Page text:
The beginnings of punk rock in Southern California have been a debatable subject for years on end. Ranking up there with other chin-stroking speculations as the Black Dahlia murder and the possible existence of Planet X, rock historians have laid out their opinions on this brain jostling Pandora’s Box. Some say it was the Doors, others say it was the Seeds, yet others contend it started earlier with the Beat Generation and/or the surf scene. Los Angeles was full of punks by the time the 1960s rolled around. Not only were Jim Morrison and Sky Saxon scaring Bob Hope fans, but you also had the Standells, Arthur Lee’s Love, the Music Machine, and a plethora of other snotty-nosed garage bands who weren’t interested in expanding your mind with all that “flower power” nuttiness. Forging ahead into the 1970s, L.A. became even more glamorous with the glitter craze, yet more cultural trouble makers marched to the beats of their own drums such as Zolar X and the Berlin Brats. And as we all know, this set off a chain reaction that gave us the Runaways, the Germs, X, Black Flag, and countless others, as well as a seminal hardcore band called Modern Warfare, which has their own place in music history…
The Toronto-born, L.A.-raised Ron Goudie had started out on his road to rock ‘n’ roll damnation by playing in a number of garage bands, as well as having some experience as a lounge act and performing at weddings. He had already acquired a degree in Composition and Arrangement by the time he joined Modern Warfare, which also included vocalist/lyricist Jim Bemis, drummer Randy Scott, keyboardist Tish Lucca, and the bass attack provided by Steve Sinclair and Tim Gaines. Plucking on lead guitar duties, Ron and the Warfaring Ones cut their teeth on a three song 7″ produced by the one and only Geza X. While launching their own label, Bemisbrain Records (named after their frontman, Jim), Modern Warfare released a follow-up EP, “Modern Warfare No. 2”, as well as recordings from Tex & the Horseheads, Nip Drivers, Mnemonic Devices, and the Super Heroines. In 1981, Bemisbrain released “Hell Comes To Your House”, which compiled numerous Southern California deathrock and punk bands such as Social Distortion, Red Kross (then known as “Red Cross”), .45 Grave, and Christian Death, along with Modern Warfare contributing the track “Street Fightin’ Man”. The compilation LP “American Youth Report” was released the next year, and it featured more cream-of-the-crop punkers like Bad Religion, the Adolescents, Channel 3, the Minutemen, T.S.O.L., Flesh Eaters, and others. As things began to really take off for the label, it was decided to fold Bemisbrain Records into Greenworld Distribution, which began producing and releasing more recordings from local acts (except for Modern Warfare, who was put on permanent hiatus). It was with this arrangement that Enigma Records was launched as a division of Greenworld, serving as an independent music/distributor, with Ron eventually signing and producing a diverse range of acts such as Agent Orange, GWAR, Stryper, Flaming Lips, Poison, and even Mojo Nixon. After doing his time with Enigma, Ron moved on and maintained a career in the recording industry, holding executive positions with various other labels, eventually settling down in Amsterdam.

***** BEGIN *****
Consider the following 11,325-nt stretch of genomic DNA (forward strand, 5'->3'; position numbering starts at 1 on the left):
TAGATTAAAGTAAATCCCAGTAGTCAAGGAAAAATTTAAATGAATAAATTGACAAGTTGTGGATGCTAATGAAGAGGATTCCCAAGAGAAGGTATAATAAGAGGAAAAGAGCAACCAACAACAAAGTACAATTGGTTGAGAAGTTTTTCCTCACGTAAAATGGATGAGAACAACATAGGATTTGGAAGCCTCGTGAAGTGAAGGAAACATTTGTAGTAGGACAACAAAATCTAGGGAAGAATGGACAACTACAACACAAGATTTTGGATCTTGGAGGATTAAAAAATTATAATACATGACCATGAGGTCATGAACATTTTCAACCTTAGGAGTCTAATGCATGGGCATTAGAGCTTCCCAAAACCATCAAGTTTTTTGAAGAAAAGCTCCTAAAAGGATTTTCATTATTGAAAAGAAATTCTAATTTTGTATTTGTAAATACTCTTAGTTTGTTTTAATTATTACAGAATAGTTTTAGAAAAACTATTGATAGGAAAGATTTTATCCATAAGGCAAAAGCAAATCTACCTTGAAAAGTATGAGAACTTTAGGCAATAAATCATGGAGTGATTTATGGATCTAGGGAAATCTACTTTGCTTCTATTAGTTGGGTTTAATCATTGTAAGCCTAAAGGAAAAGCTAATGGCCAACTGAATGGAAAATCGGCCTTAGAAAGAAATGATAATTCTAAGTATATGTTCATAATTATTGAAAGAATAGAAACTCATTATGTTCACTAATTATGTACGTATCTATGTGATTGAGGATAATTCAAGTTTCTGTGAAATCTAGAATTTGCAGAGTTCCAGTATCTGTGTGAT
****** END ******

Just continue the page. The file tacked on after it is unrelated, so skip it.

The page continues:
The 1990s were very unkind to the recording industry, which was going down faster than a Monica Lewinsky-In-the-White House joke. Ron, who was wrestling with a number of life-testing travails, began to see the downward spiral of fickle tastes in the aftermath of the alternative music washout. Never one to let his thoughts go to waste, he began to write songs that documented his struggles with substances, relationships, and his own existence. Eventually ending up broke in the Land of the Nethers, Ron began to slowly put together a band that he saw as a conduit to channel his expressive talent in the tunes he crafted from his experiences in the rut. Co-conspiring with drummer/multi-instrumentalist Carlos Manso, Ron recruited classical/jazz musician Yrjana Rankka and guitarist/vocalist Roemer Verhaggen. Calling themselves the Grandpa Death Experience, this collective of Amsterdanian rockers act as that conduit for Ron, who culls his influences of punk and metal on the twelve tracks that consist of their debut album, “The Unforgiving Shoe Of the Future” (released on Saustex Records, 2016). The opening track, “Hell Is Cold”, delves into grunge/stoner rock territory, bringing an air of menace, reminding the listener that this is the Grandpa DEATH EXPERIENCE, not a reunion album from Katrina and the Waves. The third track, “Dirty Deeds” could easily be called “Dirty Grandpa”, with Ron sounding like a crazed old blues singer that’s commandeered the band at the local bar. If you’ve ever wondered what Billy Joe Shaver would sound like with a metal-flirting rock band (and who hasn’t?), then “Double Kross” will lay those thoughts to rest, hartelijk dank. Other highlights on this album include the punk sounding “2nd Chance”, as well as the country ballad “Broken Heart”. There’s a little bit of everything on this release, from gritty vocals bringing to mind Leonard Cohen, to Joe Satriani-style shredding guitar, to poetic thought-provoking lyrics. It defies basic categorization, and it warrants repeat listening while tapping that keg of Grolsch. And if “The (Un)Forgiving Shoe Of the Future” fits, raise your stein to Ron Goudie and the Grandpa Death Experience, alstublieft!
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Order “The Unforgiving Shoe Of the Future” and other Saustex releases (including the latest “Saustex Variations Vol. 3 comp) on the Saustex website.